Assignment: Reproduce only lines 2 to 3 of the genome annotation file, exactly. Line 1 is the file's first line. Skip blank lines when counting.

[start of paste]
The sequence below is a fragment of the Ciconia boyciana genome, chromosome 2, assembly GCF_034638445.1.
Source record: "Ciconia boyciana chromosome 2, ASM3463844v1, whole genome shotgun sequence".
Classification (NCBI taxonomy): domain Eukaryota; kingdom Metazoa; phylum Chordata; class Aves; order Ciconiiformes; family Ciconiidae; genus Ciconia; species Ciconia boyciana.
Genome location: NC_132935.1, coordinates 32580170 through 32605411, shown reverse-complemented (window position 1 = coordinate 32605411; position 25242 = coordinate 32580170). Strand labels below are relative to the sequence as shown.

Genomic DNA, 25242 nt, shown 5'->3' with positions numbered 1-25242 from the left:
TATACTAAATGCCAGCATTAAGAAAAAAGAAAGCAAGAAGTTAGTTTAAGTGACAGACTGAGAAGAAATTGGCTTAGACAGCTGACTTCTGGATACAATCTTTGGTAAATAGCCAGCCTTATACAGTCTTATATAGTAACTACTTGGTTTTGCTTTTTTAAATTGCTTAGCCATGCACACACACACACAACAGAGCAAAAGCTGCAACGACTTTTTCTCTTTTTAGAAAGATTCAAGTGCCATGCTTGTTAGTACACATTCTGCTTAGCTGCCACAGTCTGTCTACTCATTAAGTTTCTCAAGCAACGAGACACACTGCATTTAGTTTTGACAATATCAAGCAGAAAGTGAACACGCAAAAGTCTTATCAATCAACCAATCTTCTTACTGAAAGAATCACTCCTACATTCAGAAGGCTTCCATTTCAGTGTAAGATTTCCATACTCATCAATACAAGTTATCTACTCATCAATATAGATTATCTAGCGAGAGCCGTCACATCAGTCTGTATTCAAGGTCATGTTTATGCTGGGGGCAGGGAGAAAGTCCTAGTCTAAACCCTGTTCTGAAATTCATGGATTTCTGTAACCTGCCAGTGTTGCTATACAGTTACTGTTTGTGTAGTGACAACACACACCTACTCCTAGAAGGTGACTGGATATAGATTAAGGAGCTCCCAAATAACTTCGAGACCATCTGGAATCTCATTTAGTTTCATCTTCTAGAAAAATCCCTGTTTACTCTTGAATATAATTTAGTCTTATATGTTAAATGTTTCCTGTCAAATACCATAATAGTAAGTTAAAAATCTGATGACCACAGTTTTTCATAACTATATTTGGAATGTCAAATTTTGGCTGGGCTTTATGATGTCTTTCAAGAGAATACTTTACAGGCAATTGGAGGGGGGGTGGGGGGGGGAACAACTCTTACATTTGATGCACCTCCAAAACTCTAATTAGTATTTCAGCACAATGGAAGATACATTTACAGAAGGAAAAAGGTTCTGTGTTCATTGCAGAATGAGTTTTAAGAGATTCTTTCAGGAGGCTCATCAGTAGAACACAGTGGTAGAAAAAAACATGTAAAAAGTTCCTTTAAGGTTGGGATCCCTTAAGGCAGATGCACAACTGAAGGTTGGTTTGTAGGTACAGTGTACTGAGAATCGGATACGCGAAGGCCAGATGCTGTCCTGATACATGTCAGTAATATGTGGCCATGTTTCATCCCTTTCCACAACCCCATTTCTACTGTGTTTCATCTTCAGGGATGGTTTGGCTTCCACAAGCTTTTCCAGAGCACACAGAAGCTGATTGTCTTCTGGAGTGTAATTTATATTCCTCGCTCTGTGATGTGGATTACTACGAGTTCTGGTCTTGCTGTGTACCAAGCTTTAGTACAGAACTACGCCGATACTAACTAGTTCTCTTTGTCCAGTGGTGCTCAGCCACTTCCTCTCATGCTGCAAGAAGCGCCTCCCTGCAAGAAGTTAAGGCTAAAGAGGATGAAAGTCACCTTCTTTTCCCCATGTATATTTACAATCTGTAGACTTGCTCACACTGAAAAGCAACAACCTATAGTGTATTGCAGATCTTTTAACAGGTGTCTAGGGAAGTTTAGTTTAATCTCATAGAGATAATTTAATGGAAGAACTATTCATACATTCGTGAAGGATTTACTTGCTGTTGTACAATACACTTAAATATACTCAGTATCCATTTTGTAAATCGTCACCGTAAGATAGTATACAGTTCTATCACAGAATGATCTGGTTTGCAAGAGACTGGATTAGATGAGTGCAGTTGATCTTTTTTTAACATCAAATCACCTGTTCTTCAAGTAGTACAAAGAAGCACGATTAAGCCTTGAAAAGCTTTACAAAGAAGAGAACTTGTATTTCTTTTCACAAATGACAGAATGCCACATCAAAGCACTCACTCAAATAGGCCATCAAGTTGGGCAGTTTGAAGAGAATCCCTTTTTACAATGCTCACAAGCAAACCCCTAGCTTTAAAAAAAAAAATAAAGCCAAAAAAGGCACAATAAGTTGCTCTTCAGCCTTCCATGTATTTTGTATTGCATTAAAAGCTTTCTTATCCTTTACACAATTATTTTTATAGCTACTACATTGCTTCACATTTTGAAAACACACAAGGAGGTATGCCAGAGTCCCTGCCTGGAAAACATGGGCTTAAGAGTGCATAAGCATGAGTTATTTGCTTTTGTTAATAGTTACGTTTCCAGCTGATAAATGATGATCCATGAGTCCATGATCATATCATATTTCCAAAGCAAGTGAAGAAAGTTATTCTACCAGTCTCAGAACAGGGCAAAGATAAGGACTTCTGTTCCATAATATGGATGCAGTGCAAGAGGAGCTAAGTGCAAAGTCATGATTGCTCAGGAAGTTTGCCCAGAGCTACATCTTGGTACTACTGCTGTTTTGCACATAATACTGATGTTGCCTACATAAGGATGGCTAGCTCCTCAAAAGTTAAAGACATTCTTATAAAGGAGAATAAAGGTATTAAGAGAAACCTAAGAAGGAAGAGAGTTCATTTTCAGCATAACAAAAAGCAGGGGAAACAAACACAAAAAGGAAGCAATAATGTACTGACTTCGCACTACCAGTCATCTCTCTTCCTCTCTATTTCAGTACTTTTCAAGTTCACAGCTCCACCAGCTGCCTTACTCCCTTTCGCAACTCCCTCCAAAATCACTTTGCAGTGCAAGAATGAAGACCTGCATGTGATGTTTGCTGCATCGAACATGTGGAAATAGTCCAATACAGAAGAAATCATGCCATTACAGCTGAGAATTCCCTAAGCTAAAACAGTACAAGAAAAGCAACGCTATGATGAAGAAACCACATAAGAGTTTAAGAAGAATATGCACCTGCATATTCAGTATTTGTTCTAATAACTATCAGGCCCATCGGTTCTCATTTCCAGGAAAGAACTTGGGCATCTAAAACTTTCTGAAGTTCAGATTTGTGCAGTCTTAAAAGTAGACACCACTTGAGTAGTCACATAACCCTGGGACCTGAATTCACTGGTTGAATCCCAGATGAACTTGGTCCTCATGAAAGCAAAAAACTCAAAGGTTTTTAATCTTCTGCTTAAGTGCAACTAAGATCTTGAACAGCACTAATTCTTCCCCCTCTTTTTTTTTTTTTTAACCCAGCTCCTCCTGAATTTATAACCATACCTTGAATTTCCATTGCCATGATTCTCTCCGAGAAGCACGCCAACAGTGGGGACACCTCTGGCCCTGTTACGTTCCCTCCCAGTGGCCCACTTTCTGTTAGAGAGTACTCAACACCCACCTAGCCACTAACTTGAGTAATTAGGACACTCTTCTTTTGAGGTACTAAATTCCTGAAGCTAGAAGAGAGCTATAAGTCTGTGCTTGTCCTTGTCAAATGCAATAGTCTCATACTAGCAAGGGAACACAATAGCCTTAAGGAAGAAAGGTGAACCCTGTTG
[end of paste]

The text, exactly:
Source record: "Ciconia boyciana chromosome 2, ASM3463844v1, whole genome shotgun sequence".
Classification (NCBI taxonomy): domain Eukaryota; kingdom Metazoa; phylum Chordata; class Aves; order Ciconiiformes; family Ciconiidae; genus Ciconia; species Ciconia boyciana.